Hibernate Tips: How to map a view with Hibernate

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Hibernate Tips is a series of posts in which I describe a quick and easy solution for common Hibernate questions. If you have a question you like me to answer, please leave a comment below.


How can I map a read-only database view with Hibernate?


Database views, in general, are mapped in the same way as database tables. You just have to define an entity that maps the view with the specific name and one or more of its columns.

But the normal table mapping is not read-only, and you can use the entity to change its content.

Depending on the database you use and the definition of the view, you’re not allowed to perform an update on the view content. You should therefore also prevent Hibernate from updating it.

You can easily achieve this with the Hibernate-specific @Immutable annotation which I use in the following code snippet.

public class BookView {
	@GeneratedValue(strategy = GenerationType.AUTO)
	@Column(name = "id", updatable = false, nullable = false)
	private Long id;
	@Column(name = "version")
	private int version;

	private String title;

	private Date publishingDate;

	private String authors;

The @Immutable annotation tells Hibernate to ignore all changes on this entity, but you can use it to retrieve data from the database.

List<BookView> bvs = em.createQuery("SELECT v FROM BookView v", BookView.class).getResultList();

Learn more:

Views can be a nice way to pre-process the existing data in the database to improve the performance of your application. You can learn more about performance optimizations in my Hibernate Performance Tuning Online Training.

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  1. Avatar photo Germán says:

    It says “Hibernate-specific @Immutable annotation” but it’s missing the import package:
    import javax.persistence.Entity;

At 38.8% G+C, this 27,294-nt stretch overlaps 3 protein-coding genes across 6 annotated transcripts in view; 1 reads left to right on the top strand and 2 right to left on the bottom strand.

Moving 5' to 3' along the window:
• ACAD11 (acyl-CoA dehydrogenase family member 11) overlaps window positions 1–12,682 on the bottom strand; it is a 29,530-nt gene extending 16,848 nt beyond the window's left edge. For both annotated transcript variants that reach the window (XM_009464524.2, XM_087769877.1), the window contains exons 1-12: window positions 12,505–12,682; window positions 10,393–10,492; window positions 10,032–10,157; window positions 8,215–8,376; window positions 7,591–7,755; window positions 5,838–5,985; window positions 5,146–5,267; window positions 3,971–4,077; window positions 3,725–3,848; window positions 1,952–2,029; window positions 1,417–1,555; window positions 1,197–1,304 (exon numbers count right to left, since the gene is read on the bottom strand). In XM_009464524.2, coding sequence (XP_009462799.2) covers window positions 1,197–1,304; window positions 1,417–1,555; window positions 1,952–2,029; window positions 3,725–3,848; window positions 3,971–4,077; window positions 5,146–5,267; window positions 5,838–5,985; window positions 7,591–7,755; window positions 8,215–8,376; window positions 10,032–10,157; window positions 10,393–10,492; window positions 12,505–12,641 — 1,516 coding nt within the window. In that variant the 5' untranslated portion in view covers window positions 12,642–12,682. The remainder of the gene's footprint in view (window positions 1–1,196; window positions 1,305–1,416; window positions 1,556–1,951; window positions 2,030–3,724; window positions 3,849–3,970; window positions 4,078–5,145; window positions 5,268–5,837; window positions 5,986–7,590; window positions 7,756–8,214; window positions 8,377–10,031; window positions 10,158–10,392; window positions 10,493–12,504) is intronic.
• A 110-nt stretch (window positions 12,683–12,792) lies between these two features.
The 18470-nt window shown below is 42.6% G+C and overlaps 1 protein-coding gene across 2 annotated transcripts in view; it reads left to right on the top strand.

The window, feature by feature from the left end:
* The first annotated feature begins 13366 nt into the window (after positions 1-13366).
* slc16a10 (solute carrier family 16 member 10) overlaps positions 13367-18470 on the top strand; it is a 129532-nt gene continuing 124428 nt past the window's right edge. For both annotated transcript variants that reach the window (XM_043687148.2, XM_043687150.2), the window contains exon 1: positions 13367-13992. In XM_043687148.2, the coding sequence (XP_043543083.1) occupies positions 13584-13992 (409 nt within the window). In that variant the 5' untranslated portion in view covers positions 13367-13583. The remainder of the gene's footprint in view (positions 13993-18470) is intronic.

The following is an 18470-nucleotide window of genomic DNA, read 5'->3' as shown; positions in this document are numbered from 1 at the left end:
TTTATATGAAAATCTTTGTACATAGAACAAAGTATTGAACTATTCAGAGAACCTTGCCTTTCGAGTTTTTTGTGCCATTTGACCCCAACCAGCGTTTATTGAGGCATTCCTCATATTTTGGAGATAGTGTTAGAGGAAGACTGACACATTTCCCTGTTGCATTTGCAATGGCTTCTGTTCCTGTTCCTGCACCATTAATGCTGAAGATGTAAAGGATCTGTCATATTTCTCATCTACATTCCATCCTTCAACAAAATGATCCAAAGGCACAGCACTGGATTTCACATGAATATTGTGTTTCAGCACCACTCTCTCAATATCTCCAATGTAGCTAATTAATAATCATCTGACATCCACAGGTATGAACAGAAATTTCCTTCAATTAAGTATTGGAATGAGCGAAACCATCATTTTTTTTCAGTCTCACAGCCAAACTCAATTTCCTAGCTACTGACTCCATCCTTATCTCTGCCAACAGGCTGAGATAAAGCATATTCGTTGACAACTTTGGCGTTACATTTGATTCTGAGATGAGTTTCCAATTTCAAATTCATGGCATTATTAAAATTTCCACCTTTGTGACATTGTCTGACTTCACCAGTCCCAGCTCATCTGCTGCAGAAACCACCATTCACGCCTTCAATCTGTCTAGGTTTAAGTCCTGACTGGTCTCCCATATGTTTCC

so you won’t confuse it with javax.persistence.Entity or some other class

  2. Avatar photo MOHAMED AMINE OSMAN says:

    how can i select from view using Spring JPA

    1. Avatar photo Thorben Janssen says:

      If you map the view to an entity, you can use the entity in the same way as any other entity. With Spring Data JPA, you can define a repository for that entity and use its standard methods or define your own derived or custom queries.

  3. Avatar photo Thorben Janssen says:

    Hibernate automatically maps the entity to a table or view with the same name.

  4. Avatar photo Alexandre Ligabue says:


    I created an entity of a mysql view and I am generating list from it, in the inclusions and exclusions the list is updated, however in the editing this does not happen, I need to stop tomcat to load the updated list, I would have some idea about it.

    I’ll be very thankfull.


    1. Avatar photo Thorben Janssen says:

      Did you annotate the entity with @Immutable?
      That tells Hibernate that the entity will never change. So, it excludes it from the dirty checks and never performs an SQL UPDATE for it.

  5. Avatar photo lars.eicher says:

    Thanks for this tip.

    Often views do not provide a unique key that can be used in Hibernate. Currently we add an extra column containing a row_num to our views. This adds some overhead to the query.

    Are there possibilities to create such ids on the fly in Hibernate?

    1. Avatar photo Thorben Janssen says:

      No, there is no easy way for that.
      If you want to map your view to an entity, you need a primary key column. You need to consider that when you define the view.

Comments are closed.